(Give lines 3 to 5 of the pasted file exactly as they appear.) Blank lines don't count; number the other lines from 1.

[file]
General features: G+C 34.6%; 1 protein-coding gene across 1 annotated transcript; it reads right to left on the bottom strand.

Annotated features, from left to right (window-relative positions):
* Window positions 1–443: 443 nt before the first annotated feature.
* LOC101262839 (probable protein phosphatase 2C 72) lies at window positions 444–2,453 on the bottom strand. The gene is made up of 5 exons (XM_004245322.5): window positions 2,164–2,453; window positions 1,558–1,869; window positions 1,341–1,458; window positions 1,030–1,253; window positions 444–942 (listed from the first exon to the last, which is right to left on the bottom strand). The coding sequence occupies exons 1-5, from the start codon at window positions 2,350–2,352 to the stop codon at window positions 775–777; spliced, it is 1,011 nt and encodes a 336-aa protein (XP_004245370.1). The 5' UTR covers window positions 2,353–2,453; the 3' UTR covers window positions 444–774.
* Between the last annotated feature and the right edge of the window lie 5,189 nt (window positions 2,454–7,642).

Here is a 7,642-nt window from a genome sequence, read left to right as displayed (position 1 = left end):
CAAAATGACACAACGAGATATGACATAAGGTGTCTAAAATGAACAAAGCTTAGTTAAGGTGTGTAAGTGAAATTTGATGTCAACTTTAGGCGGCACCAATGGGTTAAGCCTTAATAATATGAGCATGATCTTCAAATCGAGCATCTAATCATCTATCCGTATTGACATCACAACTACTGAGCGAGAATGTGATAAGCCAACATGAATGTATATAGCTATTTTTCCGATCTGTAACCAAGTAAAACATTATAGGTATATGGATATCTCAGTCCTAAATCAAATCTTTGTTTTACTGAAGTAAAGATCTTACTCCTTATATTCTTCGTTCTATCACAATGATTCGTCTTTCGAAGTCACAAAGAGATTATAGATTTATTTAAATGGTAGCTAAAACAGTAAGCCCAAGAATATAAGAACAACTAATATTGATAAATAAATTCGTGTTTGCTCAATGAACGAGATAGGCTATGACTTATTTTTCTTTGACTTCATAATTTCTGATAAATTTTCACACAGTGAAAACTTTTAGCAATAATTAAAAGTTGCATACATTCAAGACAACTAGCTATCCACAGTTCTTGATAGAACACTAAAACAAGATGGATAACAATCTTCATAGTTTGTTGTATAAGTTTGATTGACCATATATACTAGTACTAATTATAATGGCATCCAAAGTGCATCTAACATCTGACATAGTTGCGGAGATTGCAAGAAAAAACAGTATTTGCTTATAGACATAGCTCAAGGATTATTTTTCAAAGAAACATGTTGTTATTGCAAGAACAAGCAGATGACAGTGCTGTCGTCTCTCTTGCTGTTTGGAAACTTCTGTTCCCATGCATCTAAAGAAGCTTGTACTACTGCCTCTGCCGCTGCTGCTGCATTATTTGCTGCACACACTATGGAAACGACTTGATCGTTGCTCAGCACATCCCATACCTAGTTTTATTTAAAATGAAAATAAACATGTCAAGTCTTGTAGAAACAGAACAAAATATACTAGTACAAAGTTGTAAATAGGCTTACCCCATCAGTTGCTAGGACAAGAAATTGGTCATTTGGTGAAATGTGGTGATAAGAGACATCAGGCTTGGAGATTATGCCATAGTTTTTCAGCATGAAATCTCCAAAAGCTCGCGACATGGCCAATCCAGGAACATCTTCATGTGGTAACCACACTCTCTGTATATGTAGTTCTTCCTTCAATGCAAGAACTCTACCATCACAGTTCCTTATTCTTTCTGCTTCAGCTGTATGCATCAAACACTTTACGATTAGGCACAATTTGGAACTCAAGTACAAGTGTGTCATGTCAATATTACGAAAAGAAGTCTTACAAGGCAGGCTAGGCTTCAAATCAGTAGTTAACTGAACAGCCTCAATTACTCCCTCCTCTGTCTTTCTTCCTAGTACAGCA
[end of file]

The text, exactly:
* Window positions 1–443: 443 nt before the first annotated feature.
* LOC101262839 (probable protein phosphatase 2C 72) lies at window positions 444–2,453 on the bottom strand. The gene is made up of 5 exons (XM_004245322.5): window positions 2,164–2,453; window positions 1,558–1,869; window positions 1,341–1,458; window positions 1,030–1,253; window positions 444–942 (listed from the first exon to the last, which is right to left on the bottom strand). The coding sequence occupies exons 1-5, from the start codon at window positions 2,350–2,352 to the stop codon at window positions 775–777; spliced, it is 1,011 nt and encodes a 336-aa protein (XP_004245370.1). The 5' UTR covers window positions 2,353–2,453; the 3' UTR covers window positions 444–774.
* Between the last annotated feature and the right edge of the window lie 5,189 nt (window positions 2,454–7,642).